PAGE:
Domestic Violence for Professionals – Part I – The Arrest, Initial Appearance & Arraignment
If you are a licensed professional, serve in the military, hold security or access clearances, or need to carry or handle a firearm for your job, domestic violence charges, even if later dismissed, can alter your career trajectory.
In this blog series we will talk about some of the obstacles, and hidden traps, for those facing domestic violence charges, together with some possible solutions.
What is Domestic Violence
In Arizona, “domestic violence” is not a substantive crime, but rather a denominator, that enhances penalties and triggers restrictive consequences See ARS §13-3601 et. seq. As a denominator it attaches to a host of substantive crimes against persons and property, including most commonly misdemeanor Assault ARS §13-1203, Criminal Damage ARS § 13-1602, Disorderly Conduct ARS § 13-2904, and as well as other Title 13 offenses.
Stated another way, domestic violence is simply an allegation that the purported victim of enumerated Arizona offenses has a special relationship with the defendant. The domestic relationship is either through marriage, common children parentage , cohabitation, close sanguinity (parent, grandparent, sibling, and more) or participant in a “romantic or sexual relationship” recent in time. Note that this definition of the domestic relationship, is broader than the federal definition. It nets a surprising surplusage of college roommates, old flames, step-children, and the like. More about this below.
Custodial Arrest for Misdemeanors
One of the hallmarks of a domestic violence misdemeanor investigation is that the police in Tucson, responding to a residential 911 call-out almost always gain access to the dwelling, and make a custodial arrest of one of the participants. This means, in short, that when 911 is called, and police come out, someone often goes to jail for the night. This can sometimes be an unintended and surprising consequence.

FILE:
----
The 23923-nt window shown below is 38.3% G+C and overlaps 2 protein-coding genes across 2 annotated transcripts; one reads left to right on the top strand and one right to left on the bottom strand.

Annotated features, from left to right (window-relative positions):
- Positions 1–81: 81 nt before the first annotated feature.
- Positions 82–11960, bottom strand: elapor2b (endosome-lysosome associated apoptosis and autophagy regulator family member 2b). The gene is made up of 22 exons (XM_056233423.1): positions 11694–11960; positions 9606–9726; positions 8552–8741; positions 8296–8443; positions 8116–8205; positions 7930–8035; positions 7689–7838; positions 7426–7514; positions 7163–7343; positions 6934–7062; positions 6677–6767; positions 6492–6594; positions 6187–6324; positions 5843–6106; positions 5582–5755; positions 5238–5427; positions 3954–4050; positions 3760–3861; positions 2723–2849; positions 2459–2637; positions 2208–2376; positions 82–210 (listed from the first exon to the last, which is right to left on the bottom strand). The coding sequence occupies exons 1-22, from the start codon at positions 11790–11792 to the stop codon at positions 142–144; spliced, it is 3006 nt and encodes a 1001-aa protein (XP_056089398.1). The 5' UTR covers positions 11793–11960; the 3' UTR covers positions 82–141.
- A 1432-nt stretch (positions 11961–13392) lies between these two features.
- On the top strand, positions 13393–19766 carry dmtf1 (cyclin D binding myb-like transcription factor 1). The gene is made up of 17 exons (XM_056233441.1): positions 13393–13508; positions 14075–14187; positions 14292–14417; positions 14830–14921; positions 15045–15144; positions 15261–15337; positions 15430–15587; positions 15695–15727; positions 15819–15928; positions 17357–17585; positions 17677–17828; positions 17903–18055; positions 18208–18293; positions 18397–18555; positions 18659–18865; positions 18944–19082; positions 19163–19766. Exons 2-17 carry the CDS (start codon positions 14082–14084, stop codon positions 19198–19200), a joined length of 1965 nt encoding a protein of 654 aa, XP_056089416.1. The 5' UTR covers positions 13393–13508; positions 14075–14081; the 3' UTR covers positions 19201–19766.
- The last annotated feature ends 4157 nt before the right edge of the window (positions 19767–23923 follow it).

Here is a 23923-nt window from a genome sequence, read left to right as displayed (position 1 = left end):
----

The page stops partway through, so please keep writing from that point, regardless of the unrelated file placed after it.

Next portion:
Jail & Release Conditions—No contact orders
If have been arrested for a common misdemeanor domestic violence offense such as assault, criminal damage, or disorderly conduct, you will be booked into the Pima County Jail, usually held overnight, and brought before a Judge for your initial appearance.
In setting your release conditions a judge my likely order that you 1) do not have any contact with the “victim(s)”; 2) that you not possess firearms or that you surrender your firearms ; and 3) that you do not return to the “scene of the crime.” Each one of these restrictive conditions of release carries its own set of problems.
Problematic No Contact Orders
In Arizona, “victims” of domestic violence enjoy, under the Arizona statutory, constitutional and procedural law, extensive rights that affect the case from the very start, including release conditions. One of the first problems defendants run into is that the initial appearance judge often orders the defendant upon release have “no contact with the victim.” And until lifted, no contact means no contact of any sort, whether direct or through third parties, whether by phone or social media. This may be the case even if the victim did not want the arrest, does not want to prosecute, wants contact, and is fully supportive.
It is important to note, and I’ll repeat, that when a no contact order is in place, that the defendant not initiate or respond to contact with the victim, unless and until the trial court lifts or modifies the order.
This may significantly inconvenience co-habitators, especially those with minor children in common or otherwise in the household. And a judge at appearance may issue a no contact order as a safe default position, unless the victim appears at the initial appearance and speaks about contact, as his her right